Christian Bueger

The Anthropology of Internationalized Politics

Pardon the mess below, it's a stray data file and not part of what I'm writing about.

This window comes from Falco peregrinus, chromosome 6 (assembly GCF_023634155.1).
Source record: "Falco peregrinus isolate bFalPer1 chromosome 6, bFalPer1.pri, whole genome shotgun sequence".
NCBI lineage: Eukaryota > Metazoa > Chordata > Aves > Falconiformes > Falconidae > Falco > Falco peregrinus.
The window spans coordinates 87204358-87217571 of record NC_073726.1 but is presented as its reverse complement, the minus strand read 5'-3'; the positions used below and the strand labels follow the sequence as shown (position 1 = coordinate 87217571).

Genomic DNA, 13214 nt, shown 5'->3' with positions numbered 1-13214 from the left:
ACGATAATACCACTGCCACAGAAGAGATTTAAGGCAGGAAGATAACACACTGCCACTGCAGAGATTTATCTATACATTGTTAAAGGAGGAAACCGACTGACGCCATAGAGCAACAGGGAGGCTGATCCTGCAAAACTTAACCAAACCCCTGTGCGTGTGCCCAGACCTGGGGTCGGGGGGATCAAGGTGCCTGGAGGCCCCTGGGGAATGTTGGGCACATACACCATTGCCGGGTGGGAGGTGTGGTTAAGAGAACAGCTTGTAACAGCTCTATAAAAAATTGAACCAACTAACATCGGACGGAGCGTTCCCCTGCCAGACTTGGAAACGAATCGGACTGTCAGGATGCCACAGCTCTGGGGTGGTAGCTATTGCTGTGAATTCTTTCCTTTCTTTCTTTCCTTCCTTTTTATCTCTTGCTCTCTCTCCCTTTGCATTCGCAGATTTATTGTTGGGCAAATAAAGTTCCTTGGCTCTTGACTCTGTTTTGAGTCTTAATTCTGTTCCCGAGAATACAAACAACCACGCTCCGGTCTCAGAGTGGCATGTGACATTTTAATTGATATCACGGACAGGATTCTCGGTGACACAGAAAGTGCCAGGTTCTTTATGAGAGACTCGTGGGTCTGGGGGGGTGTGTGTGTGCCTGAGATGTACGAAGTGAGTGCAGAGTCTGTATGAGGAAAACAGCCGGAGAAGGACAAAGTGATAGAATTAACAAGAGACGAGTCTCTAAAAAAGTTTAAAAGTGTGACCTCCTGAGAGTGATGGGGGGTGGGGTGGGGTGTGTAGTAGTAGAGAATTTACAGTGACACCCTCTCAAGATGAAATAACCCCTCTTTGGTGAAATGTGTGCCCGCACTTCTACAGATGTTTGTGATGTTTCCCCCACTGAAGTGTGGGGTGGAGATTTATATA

delmenhorstThat Anthropology and International Relations (IR) share a range of common interests is increasingly becoming more obvious. In consequence there is a thriving debate about concepts, methods and empirical observations between both disciplines. A growing number of researchers adopts the ethnographic spectrum of methods to study internationalized politics, ranging from bureucracies such as the police, to development work or international organizations and global governance. On June 10-12th I attended a workshop hosted by the University of Bremen and held at the Hanse Wissenschaftskolleg in Delmenhorst in which a range of forthcoming studies at the intersection of anthropology and IR were discussed. The organizers phrased the rationale for the workshop well, when they argued that “The promise of an anthropology of internationalized politics then is that the enlarged empirical basis and an enlarged theoretical language would allow for new theoretical growth. It would be based on an enlarged empirical experience (Erfahrung) and not just derived from conceptual discussion alone or from theoretical deduction that are then checked against a mass of numerical data. Such a research approach would start out with an enlarged understanding of what empirical data is, and it would try to interpret it with an enlarged theoretical vocabulary.”

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